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Irvin v. Poe

ILLINOIS APPELLATE COURT — FOURTH DISTRICT


APRIL 10, 1974.

GUY C. IRVIN, PLAINTIFF-APPELLEE,

v.

THOMAS POE, DEFENDANT-APPELLANT.

APPEAL from the Circuit Court of Macon County; the Hon. LESTER BRINKOETTER, Judge, presiding.

MR. JUSTICE SIMKINS DELIVERED THE OPINION OF THE COURT:

On June 1, 1973, plaintiff filed a small claims complaint against defendant, Thomas Poe, in the Macon County circuit court. On June 27, 1973, defendant filed a special and limited appearance pursuant to section 20 of the Civil Practice Act (Ill. Rev. Stat. 1971, ch. 110, sec. 20), for the purpose of objecting to the court's jurisdiction over defendant's person, alleging that defendant has never been a resident of Macon County but has always been a resident of Tazewell County and that defendant has never had any business dealings with plaintiff in Macon County. On August 17, 1973, the trial court overruled defendant's motion. It is from that denial that this appeal is taken. We dismiss for want of a final and appealable order.

• 1, 2 In order for this court to have jurisdiction the order of the circuit court from which an appeal is taken must be a final order. (Ill. Rev. Stat. 1971, ch. 110A, par. 301.) Accordingly, a final order must terminate the litigation between parties on the merits or dispose of the rights of the parties upon the entire controversy or some definite part thereof. (Brauer Machine and Supply Co. v. Parkhill Truck Co., 383 Ill. 569, 50 N.E.2d 836; Sebree v. Sebree, 293 Ill. 228, 127 N.E. 392.) The order in this case neither terminates the litigation between the parties on the merits nor does it settle the rights of the parties in any respect. It also does not fall within any of the exceptions to the final judgment rule contained in Supreme Court Rules 306, 307, and 308 (Ill. Rev. Stat. 1971, ch. 110A, pars. 306-308). Furthermore, the Fifth District has specifically stated that the denial of a motion made under section 20 of the Civil Practice Act for the purpose of objecting to the personal jurisdiction of the court over the defendant is not a final order or judgment and is not appealable. People ex rel. Department of Public Health v. Brown, 96 Ill. App.2d 355, 239 N.E.2d 144.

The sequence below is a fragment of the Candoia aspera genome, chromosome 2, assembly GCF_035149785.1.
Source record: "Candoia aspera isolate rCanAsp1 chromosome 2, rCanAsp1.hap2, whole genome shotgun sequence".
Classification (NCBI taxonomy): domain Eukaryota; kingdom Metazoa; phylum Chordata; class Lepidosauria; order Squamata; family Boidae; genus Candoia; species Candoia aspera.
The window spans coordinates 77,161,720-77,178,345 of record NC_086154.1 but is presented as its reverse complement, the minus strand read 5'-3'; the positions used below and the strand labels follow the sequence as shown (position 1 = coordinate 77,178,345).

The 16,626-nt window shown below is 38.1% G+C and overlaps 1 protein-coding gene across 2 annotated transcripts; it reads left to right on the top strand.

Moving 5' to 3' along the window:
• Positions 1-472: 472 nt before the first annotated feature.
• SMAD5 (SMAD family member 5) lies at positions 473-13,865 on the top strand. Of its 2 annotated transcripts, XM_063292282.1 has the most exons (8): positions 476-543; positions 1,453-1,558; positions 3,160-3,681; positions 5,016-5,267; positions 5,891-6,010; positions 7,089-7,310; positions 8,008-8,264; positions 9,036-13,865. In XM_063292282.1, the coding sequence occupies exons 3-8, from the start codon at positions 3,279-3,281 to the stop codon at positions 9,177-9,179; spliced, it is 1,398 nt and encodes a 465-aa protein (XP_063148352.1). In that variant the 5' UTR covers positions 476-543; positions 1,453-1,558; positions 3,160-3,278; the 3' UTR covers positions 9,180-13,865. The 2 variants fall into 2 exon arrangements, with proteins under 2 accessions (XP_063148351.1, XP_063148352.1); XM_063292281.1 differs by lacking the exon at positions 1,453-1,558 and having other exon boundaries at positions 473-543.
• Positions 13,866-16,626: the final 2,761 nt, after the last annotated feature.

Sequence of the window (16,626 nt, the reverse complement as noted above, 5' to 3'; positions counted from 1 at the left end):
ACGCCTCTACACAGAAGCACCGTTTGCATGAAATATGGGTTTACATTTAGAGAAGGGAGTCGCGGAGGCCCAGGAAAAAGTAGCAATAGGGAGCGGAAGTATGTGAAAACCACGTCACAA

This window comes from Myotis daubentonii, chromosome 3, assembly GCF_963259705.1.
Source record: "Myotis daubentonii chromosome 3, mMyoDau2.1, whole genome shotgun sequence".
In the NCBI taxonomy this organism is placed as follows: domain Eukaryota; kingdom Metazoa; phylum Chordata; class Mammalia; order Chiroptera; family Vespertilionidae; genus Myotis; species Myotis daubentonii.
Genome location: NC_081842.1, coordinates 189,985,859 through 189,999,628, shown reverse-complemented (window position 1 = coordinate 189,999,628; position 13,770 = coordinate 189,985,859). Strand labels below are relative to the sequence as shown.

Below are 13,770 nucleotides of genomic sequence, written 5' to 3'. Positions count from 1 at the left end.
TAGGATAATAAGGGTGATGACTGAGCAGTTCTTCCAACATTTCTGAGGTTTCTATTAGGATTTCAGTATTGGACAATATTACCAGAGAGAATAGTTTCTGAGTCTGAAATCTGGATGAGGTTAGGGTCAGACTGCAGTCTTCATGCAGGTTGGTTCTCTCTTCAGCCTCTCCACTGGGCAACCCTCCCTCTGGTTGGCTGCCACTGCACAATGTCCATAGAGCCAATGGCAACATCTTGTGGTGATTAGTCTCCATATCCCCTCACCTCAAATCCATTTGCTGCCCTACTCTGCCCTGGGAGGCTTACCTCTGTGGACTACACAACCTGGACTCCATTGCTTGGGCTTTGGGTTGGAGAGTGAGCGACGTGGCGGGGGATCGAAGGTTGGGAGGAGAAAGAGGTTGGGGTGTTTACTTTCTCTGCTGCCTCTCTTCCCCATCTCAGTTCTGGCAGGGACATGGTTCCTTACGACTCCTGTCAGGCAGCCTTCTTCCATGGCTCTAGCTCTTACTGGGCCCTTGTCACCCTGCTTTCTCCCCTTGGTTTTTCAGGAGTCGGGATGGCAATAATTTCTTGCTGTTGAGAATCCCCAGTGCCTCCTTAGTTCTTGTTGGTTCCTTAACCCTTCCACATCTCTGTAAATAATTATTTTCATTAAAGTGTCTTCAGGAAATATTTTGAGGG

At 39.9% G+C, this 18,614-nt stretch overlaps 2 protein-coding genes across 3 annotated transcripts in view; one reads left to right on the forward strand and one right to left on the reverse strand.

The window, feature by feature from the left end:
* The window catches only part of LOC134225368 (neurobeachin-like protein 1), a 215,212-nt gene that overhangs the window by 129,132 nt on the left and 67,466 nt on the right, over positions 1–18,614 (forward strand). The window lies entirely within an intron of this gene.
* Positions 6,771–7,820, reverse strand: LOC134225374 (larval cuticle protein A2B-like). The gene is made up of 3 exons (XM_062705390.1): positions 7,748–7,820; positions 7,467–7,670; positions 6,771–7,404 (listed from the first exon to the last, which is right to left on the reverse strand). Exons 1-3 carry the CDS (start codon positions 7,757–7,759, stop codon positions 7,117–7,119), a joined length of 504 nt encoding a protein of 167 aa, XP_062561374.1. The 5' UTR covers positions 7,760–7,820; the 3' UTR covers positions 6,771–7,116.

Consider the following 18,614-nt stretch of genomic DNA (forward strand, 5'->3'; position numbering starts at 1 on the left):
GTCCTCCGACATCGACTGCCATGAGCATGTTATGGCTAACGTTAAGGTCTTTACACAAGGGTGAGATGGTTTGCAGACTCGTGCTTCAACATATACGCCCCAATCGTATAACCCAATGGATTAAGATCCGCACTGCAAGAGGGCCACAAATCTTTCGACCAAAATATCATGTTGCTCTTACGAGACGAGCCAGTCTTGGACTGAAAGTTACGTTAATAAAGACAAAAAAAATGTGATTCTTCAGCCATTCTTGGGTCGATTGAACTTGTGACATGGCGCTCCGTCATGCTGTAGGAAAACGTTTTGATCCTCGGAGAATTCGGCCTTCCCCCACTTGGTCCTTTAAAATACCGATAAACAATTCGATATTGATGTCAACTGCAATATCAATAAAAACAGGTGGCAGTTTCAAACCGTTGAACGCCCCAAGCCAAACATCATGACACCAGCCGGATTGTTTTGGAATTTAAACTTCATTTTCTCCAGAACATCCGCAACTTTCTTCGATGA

For the reasons above stated the appeal is dismissed for want of a final order.

Appeal dismissed.

SMITH, P.J., and CRAVEN, J., concur.

19740410

© 2002 VersusLaw Inc.



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